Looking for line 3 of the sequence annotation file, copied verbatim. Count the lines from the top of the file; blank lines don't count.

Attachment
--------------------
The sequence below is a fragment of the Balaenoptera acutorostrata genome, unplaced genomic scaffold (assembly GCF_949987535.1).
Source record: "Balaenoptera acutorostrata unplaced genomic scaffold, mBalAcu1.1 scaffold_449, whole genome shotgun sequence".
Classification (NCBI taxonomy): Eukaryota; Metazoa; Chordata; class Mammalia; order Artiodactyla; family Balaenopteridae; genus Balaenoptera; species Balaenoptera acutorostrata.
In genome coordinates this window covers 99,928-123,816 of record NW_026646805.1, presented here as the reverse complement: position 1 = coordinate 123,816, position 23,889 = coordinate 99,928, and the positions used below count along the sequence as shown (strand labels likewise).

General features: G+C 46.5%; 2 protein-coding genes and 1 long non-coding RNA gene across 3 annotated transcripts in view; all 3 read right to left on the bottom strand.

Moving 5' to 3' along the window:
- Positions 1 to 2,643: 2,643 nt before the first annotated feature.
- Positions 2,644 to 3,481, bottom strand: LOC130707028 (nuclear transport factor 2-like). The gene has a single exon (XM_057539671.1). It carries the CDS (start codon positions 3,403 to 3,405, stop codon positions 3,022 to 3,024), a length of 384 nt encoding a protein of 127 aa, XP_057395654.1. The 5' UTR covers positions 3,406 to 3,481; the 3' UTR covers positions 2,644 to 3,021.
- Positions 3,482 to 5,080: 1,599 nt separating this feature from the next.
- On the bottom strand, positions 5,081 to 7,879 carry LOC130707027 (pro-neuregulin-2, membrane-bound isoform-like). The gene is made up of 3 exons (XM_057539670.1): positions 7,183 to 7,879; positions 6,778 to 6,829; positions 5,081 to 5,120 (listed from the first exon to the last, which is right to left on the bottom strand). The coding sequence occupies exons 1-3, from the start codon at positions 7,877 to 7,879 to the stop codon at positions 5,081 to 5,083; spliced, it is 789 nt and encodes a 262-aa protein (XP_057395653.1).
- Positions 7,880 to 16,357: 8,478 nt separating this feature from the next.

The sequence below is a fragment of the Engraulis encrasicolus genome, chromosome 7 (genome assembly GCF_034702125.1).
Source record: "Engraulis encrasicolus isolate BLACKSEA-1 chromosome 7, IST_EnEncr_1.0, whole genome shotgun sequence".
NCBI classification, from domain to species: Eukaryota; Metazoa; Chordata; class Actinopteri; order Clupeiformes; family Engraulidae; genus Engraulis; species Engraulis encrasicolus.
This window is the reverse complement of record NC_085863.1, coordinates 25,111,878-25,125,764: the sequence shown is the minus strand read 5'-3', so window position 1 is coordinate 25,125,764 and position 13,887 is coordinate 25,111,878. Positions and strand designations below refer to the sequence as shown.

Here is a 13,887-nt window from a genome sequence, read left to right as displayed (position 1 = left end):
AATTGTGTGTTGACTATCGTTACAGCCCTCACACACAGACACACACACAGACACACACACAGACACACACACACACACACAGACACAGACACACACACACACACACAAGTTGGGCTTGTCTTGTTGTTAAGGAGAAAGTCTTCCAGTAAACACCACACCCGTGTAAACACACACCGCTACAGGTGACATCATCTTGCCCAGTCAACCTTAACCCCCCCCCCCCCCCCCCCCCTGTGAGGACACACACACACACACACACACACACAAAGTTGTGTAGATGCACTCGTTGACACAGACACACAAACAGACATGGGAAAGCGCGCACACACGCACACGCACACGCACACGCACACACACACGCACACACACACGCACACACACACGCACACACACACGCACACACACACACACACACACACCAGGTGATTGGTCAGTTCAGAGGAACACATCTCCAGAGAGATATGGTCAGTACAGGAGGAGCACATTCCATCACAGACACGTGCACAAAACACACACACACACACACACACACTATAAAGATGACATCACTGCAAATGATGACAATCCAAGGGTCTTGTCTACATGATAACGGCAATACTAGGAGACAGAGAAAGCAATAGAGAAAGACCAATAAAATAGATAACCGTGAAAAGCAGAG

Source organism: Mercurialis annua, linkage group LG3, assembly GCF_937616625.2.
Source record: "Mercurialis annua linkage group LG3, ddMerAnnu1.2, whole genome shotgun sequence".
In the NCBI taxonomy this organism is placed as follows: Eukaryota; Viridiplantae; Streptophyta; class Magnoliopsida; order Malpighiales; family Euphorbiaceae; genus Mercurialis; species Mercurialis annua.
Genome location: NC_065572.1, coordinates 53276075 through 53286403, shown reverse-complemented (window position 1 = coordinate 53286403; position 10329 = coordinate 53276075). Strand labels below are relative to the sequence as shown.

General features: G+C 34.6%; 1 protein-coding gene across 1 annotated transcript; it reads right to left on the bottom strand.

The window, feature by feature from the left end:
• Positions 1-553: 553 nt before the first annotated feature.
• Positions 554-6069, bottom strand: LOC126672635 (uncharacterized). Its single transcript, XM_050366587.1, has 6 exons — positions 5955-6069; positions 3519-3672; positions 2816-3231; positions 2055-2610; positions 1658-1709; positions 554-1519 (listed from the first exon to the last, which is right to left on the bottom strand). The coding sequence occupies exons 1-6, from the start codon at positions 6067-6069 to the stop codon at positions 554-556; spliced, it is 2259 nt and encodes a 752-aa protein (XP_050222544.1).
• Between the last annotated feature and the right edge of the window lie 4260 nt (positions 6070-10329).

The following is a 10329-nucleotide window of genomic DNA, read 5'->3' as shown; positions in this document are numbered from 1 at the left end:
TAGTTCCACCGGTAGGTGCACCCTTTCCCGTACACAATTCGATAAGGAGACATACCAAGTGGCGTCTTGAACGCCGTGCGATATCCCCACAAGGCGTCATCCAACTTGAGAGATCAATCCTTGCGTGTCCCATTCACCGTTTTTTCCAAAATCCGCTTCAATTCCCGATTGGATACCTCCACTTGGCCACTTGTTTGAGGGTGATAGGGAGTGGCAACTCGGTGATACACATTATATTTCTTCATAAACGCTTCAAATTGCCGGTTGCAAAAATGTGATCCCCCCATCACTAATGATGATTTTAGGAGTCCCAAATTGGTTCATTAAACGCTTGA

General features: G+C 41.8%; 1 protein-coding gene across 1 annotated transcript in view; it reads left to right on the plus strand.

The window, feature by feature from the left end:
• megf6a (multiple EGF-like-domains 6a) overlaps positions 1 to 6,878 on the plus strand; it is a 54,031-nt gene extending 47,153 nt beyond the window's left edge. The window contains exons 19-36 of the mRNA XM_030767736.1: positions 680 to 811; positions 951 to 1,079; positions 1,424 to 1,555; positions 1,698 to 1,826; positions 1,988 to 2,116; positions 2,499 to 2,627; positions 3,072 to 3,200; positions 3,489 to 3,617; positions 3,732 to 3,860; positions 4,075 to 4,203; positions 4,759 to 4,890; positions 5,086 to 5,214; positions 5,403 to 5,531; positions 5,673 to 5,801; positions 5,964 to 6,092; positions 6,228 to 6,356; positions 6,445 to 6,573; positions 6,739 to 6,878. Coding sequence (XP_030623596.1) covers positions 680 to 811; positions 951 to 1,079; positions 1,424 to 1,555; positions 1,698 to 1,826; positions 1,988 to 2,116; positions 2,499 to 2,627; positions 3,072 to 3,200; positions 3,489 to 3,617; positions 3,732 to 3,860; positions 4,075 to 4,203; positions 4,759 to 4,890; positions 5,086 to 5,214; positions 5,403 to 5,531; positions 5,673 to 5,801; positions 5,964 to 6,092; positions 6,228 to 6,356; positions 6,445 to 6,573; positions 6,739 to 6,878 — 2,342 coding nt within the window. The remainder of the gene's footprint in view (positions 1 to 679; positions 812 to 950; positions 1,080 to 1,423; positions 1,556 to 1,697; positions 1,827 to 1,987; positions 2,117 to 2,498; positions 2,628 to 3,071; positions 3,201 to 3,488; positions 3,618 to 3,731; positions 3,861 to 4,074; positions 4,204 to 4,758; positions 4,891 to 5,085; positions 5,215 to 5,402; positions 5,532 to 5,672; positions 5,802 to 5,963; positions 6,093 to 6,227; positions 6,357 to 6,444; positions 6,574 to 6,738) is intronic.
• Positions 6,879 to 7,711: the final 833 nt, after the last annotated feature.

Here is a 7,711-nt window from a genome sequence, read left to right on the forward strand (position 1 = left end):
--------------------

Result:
Classification (NCBI taxonomy): Eukaryota; Metazoa; Chordata; class Mammalia; order Artiodactyla; family Balaenopteridae; genus Balaenoptera; species Balaenoptera acutorostrata.